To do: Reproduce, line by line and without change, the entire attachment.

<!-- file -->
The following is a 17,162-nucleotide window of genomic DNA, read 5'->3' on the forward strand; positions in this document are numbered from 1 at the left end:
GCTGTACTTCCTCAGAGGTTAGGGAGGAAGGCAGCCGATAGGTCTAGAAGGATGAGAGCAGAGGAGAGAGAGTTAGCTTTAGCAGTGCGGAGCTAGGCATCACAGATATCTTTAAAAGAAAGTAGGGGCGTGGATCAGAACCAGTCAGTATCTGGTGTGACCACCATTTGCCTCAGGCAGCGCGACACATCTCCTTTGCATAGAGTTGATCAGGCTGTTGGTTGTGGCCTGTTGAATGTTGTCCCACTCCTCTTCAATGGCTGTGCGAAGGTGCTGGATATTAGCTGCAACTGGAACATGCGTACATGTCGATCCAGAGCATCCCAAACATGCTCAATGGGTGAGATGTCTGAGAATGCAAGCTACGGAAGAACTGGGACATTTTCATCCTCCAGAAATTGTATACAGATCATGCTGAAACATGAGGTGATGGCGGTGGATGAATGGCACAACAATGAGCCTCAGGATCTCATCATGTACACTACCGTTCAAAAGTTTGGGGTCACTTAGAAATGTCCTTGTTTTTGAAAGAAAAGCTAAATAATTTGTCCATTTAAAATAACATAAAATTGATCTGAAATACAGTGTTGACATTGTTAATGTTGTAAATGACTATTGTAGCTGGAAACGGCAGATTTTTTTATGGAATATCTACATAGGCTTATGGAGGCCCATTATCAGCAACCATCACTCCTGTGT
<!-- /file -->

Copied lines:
The following is a 17,162-nucleotide window of genomic DNA, read 5'->3' on the forward strand; positions in this document are numbered from 1 at the left end:
GCTGTACTTCCTCAGAGGTTAGGGAGGAAGGCAGCCGATAGGTCTAGAAGGATGAGAGCAGAGGAGAGAGAGTTAGCTTTAGCAGTGCGGAGCTAGGCATCACAGATATCTTTAAAAGAAAGTAGGGGCGTGGATCAGAACCAGTCAGTATCTGGTGTGACCACCATTTGCCTCAGGCAGCGCGACACATCTCCTTTGCATAGAGTTGATCAGGCTGTTGGTTGTGGCCTGTTGAATGTTGTCCCACTCCTCTTCAATGGCTGTGCGAAGGTGCTGGATATTAGCTGCAACTGGAACATGCGTACATGTCGATCCAGAGCATCCCAAACATGCTCAATGGGTGAGATGTCTGAGAATGCAAGCTACGGAAGAACTGGGACATTTTCATCCTCCAGAAATTGTATACAGATCATGCTGAAACATGAGGTGATGGCGGTGGATGAATGGCACAACAATGAGCCTCAGGATCTCATCATGTACACTACCGTTCAAAAGTTTGGGGTCACTTAGAAATGTCCTTGTTTTTGAAAGAAAAGCTAAATAATTTGTCCATTTAAAATAACATAAAATTGATCTGAAATACAGTGTTGACATTGTTAATGTTGTAAATGACTATTGTAGCTGGAAACGGCAGATTTTTTTATGGAATATCTACATAGGCTTATGGAGGCCCATTATCAGCAACCATCACTCCTGTGT